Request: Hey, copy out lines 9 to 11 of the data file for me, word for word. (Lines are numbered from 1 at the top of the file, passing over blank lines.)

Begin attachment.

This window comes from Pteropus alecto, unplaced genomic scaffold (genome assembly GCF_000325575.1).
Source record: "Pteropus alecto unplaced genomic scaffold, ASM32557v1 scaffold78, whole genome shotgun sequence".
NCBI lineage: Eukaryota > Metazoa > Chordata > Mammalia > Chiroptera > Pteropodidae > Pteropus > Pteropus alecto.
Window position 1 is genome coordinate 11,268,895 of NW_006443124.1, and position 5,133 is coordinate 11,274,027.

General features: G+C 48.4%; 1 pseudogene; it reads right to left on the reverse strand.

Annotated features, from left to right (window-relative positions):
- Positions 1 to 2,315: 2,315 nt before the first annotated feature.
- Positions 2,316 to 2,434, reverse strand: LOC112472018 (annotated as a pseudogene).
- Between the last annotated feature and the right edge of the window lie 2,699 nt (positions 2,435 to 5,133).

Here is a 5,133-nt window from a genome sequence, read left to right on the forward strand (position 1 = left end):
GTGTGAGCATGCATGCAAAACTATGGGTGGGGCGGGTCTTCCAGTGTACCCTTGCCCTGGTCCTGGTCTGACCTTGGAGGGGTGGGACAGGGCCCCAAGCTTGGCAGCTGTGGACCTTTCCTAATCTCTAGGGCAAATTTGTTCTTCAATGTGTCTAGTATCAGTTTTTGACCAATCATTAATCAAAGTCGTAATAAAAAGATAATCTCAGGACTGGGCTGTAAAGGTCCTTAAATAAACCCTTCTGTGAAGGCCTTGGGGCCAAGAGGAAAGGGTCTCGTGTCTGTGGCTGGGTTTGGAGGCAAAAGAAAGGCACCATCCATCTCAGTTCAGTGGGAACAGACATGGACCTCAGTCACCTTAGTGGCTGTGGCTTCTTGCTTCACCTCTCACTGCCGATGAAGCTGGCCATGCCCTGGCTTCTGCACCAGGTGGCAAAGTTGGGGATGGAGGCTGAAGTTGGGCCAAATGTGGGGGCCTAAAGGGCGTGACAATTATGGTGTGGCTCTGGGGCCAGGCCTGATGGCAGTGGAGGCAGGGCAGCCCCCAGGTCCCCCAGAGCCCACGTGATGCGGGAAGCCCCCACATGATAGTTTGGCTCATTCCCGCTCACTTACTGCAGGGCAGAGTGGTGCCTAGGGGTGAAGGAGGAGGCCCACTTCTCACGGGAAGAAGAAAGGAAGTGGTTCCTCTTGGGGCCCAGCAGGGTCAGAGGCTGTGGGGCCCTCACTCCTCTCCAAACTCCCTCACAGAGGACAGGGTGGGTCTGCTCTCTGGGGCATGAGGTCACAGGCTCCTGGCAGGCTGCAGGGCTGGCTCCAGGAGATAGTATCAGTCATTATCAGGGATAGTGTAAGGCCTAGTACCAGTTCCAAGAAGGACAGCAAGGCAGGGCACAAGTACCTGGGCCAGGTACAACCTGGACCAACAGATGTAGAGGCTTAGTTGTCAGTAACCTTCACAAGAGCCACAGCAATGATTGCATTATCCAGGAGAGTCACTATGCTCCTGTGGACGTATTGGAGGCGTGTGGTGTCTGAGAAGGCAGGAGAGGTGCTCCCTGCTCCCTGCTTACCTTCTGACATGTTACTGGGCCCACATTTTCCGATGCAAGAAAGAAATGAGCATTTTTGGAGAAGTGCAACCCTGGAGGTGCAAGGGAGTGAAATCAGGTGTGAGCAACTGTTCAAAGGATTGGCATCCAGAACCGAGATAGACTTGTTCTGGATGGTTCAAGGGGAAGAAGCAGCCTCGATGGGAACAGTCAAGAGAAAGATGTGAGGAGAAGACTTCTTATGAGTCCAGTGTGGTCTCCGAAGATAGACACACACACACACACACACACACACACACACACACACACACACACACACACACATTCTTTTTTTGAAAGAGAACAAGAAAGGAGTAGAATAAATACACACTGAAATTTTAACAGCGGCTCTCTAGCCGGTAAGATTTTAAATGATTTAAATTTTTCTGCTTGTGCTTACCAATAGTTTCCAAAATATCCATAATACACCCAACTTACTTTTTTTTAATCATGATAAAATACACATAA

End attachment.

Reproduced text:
- Between the last annotated feature and the right edge of the window lie 2,699 nt (positions 2,435 to 5,133).

Here is a 5,133-nt window from a genome sequence, read left to right on the forward strand (position 1 = left end):
GTGTGAGCATGCATGCAAAACTATGGGTGGGGCGGGTCTTCCAGTGTACCCTTGCCCTGGTCCTGGTCTGACCTTGGAGGGGTGGGACAGGGCCCCAAGCTTGGCAGCTGTGGACCTTTCCTAATCTCTAGGGCAAATTTGTTCTTCAATGTGTCTAGTATCAGTTTTTGACCAATCATTAATCAAAGTCGTAATAAAAAGATAATCTCAGGACTGGGCTGTAAAGGTCCTTAAATAAACCCTTCTGTGAAGGCCTTGGGGCCAAGAGGAAAGGGTCTCGTGTCTGTGGCTGGGTTTGGAGGCAAAAGAAAGGCACCATCCATCTCAGTTCAGTGGGAACAGACATGGACCTCAGTCACCTTAGTGGCTGTGGCTTCTTGCTTCACCTCTCACTGCCGATGAAGCTGGCCATGCCCTGGCTTCTGCACCAGGTGGCAAAGTTGGGGATGGAGGCTGAAGTTGGGCCAAATGTGGGGGCCTAAAGGGCGTGACAATTATGGTGTGGCTCTGGGGCCAGGCCTGATGGCAGTGGAGGCAGGGCAGCCCCCAGGTCCCCCAGAGCCCACGTGATGCGGGAAGCCCCCACATGATAGTTTGGCTCATTCCCGCTCACTTACTGCAGGGCAGAGTGGTGCCTAGGGGTGAAGGAGGAGGCCCACTTCTCACGGGAAGAAGAAAGGAAGTGGTTCCTCTTGGGGCCCAGCAGGGTCAGAGGCTGTGGGGCCCTCACTCCTCTCCAAACTCCCTCACAGAGGACAGGGTGGGTCTGCTCTCTGGGGCATGAGGTCACAGGCTCCTGGCAGGCTGCAGGGCTGGCTCCAGGAGATAGTATCAGTCATTATCAGGGATAGTGTAAGGCCTAGTACCAGTTCCAAGAAGGACAGCAAGGCAGGGCACAAGTACCTGGGCCAGGTACAACCTGGACCAACAGATGTAGAGGCTTAGTTGTCAGTAACCTTCACAAGAGCCACAGCAATGATTGCATTATCCAGGAGAGTCACTATGCTCCTGTGGACGTATTGGAGGCGTGTGGTGTCTGAGAAGGCAGGAGAGGTGCTCCCTGCTCCCTGCTTACCTTCTGACATGTTACTGGGCCCACATTTTCCGATGCAAGAAAGAAATGAGCATTTTTGGAGAAGTGCAACCCTGGAGGTGCAAGGGAGTGAAATCAGGTGTGAGCAACTGTTCAAAGGATTGGCATCCAGAACCGAGATAGACTTGTTCTGGATGGTTCAAGGGGAAGAAGCAGCCTCGATGGGAACAGTCAAGAGAAAGATGTGAGGAGAAGACTTCTTATGAGTCCAGTGTGGTCTCCGAAGATAGACACACACACACACACACACACACACACACACACACACACACACACACACACACATTCTTTTTTTGAAAGAGAACAAGAAAGGAGTAGAATAAATACACACTGAAATTTTAACAGCGGCTCTCTAGCCGGTAAGATTTTAAATGATTTAAATTTTTCTGCTTGTGCTTACCAATAGTTTCCAAAATATCCATAATACACCCAACTTACTTTTTTTTAATCATGATAAAATACACATAA